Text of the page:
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A new report says that insurance companies will have to be more proactive — and pay more — to find and retain employees amid a "talent crisis" for the industry.
Low unemployment and more retirements have combined to create a highly competitive recruiting climate in the insurance industry, according to the Chicago-based Jacobson Group's 2019 Talent Trends Guide. Companies should be ready to pay more and hire quickly to avoid losing quality candidates to competitors, the report says. They should also consider non-traditional candidates or those who can't relocate but are willing to work remotely, the report says.
Wall Street Journal
The Trump administration recently proposed changes that could raise health insurance costs for millions of Americans who get coverage on the job or receive subsidies under the Affordable Care Act, a move that Republicans said is necessary to cut inflated subsidies but Democrats viewed as another GOP effort to sabotage the health law.
Joseph Daskalakis' son Oliver was born on New Year's Eve, a little over a week into the current government shutdown, and about 10 weeks before he was expected.
The prematurely born baby ended up in a specialized neonatal intensive care unit, the only one near the family's home in Lakeville, MN, that could care for him.
But Daskalakis, who works as an air traffic controller outside Minneapolis, has an additional worry: The hospital where his newborn son is being treated is not part of his current insurer's network and the partial government shutdown prevents Daskalakis from filing the paperwork necessary to switch insurers, as he would otherwise be allowed to do.
The idea of small employers joining an association to get health insurance cheaper is one step closer to becoming allowed by law.
Members of the Senate Commerce and Energy Committee listened to arguments — all in favor — before unanimously sending Senate Bill 37, which revises provisions regarding association health plans, on to the full senate.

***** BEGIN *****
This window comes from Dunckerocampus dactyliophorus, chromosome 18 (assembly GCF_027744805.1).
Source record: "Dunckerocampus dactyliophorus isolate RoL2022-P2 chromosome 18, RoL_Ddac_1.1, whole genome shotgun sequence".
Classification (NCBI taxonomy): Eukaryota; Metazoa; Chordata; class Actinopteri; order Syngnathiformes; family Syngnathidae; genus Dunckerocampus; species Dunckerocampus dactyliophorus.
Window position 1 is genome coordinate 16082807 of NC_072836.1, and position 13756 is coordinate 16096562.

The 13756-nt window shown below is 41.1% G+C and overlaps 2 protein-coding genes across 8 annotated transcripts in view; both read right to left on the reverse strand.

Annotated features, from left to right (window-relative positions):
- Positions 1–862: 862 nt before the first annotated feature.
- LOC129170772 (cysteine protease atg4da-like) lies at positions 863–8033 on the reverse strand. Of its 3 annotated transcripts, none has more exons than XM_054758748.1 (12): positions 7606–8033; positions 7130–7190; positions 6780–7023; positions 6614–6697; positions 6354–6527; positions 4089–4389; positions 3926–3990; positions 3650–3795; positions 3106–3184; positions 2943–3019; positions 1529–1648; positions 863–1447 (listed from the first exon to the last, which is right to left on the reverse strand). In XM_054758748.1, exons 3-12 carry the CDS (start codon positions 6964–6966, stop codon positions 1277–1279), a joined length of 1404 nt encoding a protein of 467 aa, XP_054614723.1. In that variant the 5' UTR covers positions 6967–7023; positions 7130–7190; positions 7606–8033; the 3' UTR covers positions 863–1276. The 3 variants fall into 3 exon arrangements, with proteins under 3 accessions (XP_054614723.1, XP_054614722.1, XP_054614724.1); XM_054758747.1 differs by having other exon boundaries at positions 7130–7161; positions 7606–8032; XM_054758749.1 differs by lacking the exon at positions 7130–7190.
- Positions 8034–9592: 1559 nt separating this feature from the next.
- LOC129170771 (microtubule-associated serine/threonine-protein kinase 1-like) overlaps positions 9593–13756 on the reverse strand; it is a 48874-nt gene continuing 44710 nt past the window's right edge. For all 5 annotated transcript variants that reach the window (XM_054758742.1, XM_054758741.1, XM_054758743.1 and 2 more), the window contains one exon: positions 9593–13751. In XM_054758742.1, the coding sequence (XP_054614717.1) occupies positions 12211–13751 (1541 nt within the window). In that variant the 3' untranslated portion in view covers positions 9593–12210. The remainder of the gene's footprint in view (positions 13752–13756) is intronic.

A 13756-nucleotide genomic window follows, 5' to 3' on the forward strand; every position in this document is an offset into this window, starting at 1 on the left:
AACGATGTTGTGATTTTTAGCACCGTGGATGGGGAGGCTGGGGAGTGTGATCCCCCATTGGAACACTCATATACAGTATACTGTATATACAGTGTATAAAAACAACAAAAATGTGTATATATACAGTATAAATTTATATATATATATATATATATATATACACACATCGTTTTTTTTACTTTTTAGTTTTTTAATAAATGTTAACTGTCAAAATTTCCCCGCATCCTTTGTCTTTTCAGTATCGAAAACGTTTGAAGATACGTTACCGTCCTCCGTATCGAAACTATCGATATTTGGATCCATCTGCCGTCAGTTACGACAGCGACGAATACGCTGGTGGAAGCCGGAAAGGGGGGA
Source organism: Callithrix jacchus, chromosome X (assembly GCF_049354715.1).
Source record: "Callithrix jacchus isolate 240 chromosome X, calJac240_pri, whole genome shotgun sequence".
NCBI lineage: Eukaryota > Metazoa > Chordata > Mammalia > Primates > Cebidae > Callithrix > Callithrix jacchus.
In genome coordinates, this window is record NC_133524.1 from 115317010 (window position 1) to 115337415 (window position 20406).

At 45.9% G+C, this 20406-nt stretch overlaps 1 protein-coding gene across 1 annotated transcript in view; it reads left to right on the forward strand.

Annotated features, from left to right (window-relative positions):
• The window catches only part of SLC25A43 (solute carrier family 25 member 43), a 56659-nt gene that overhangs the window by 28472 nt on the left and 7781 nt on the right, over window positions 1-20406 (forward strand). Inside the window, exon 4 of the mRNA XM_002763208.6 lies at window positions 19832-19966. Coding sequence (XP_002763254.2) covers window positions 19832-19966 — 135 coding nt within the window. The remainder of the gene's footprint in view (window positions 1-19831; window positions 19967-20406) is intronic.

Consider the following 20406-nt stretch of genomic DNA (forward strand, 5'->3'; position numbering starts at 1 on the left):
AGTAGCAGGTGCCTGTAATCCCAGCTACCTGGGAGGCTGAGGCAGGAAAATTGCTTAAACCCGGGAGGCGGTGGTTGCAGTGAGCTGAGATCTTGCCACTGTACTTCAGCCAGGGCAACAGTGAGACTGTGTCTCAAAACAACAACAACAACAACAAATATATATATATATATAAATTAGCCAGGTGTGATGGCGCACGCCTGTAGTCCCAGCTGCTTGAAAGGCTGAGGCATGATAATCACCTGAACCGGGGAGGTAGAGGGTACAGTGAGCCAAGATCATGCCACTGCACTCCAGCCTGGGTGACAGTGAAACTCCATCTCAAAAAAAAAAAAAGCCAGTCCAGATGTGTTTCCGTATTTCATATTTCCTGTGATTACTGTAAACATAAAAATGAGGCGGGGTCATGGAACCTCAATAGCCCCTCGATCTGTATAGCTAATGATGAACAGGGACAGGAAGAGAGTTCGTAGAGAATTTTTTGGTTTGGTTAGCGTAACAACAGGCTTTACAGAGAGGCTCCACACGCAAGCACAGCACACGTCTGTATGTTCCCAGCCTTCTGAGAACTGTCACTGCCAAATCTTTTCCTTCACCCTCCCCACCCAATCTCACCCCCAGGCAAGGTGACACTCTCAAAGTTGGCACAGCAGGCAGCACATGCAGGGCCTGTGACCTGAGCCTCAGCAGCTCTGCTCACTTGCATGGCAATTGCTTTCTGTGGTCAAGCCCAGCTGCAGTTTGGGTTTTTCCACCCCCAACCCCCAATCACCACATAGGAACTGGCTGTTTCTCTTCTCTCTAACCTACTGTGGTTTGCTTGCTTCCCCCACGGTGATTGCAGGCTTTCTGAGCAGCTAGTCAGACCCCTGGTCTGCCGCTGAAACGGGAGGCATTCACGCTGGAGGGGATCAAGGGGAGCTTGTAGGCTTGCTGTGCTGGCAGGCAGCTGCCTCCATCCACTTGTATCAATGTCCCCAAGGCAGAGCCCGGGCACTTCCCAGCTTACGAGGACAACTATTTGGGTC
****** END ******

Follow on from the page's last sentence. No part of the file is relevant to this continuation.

The bill's presenter, Frank Marnell, Department of Labor and Regulation, said the bill offers another option under the federal Affordable Care Act.
On Dec. 11, 2018, the United States announced that it has elected to intervene in a False Claims Act (FCA) lawsuit filed against Sutter Health and its affiliated entity Palo Alto Medical Foundation (PAMF) alleging that the defendants defrauded the Medicare Advantage program by submitting false patient information to the government. The whistleblower, a former employee of PAMF, alleges that Sutter "has taken and continues to take hundreds of millions of dollars in inflated capitation payments" by submitting "risk adjustment data Sutter knows to be inaccurate, incomplete or false."
Minneapolis Star Tribune
Following a Medicare open-enrollment period that included the company's debut in Minnesota, UnitedHealthcare officials recently said that the health insurer expects in 2019 to add more than 400,000 Medicare Advantage enrollees across the country.
UnitedHealthcare was already the nation's largest provider of Medicare Advantage plans, a newer form of coverage where enrollees opt to receive their government benefits through a private health insurance company.
Becker's Hospital Review
CMS debuted two Medicare Advantage health plan changes that it will test under the Value-Based Insurance Design model for 2020, the agency said Jan. 18.
Here are seven things to know.
Paladina Health, a direct primary care services company based in Denver, has acquired Indiana-based Activate Healthcare, a provider offering customized services to employers and unions for preventive and primary medical care.
The collaboration creates one of the largest providers of value-based primary care across the U.S., serving more than 170,000 patients in 18 states. Financial terms of the deal were not disclosed.
Insurance Business Magazine
Ground-shaking earthquakes might topple buildings and displace communities, but they also bear some resemblance to the scale of cyber incidents witnessed in the past year that crippled networks and exposed consumer data, according to one cyber expert.
In some parts of the world, earthquakes are routine with smaller quakes occurring frequently and the larger, more devastating earthquakes spread out over longer periods of time.
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NAHU Newswire is a daily brief featuring the latest news of interest to healthcare agents and brokers, selected from thousands of sources by the editors of MultiView. NAHU personnel, in accordance with internal policies, do not approve all stories selected. Any comments regarding content of this publication should be emailed to NAHU. It should not be understood or inferred from the presence of advertisements that NAHU endorses any products or services advertised. Similarly, NAHU is not responsible for the quality of journalism reflected in the articles: it should not be understood or inferred that NAHU supports the information provided. MultiView and NAHU are not liable, for any delays or inaccuracies in the information contained in this brief, nor for any actions taken or outcomes resulting from relying on the information provided herein.
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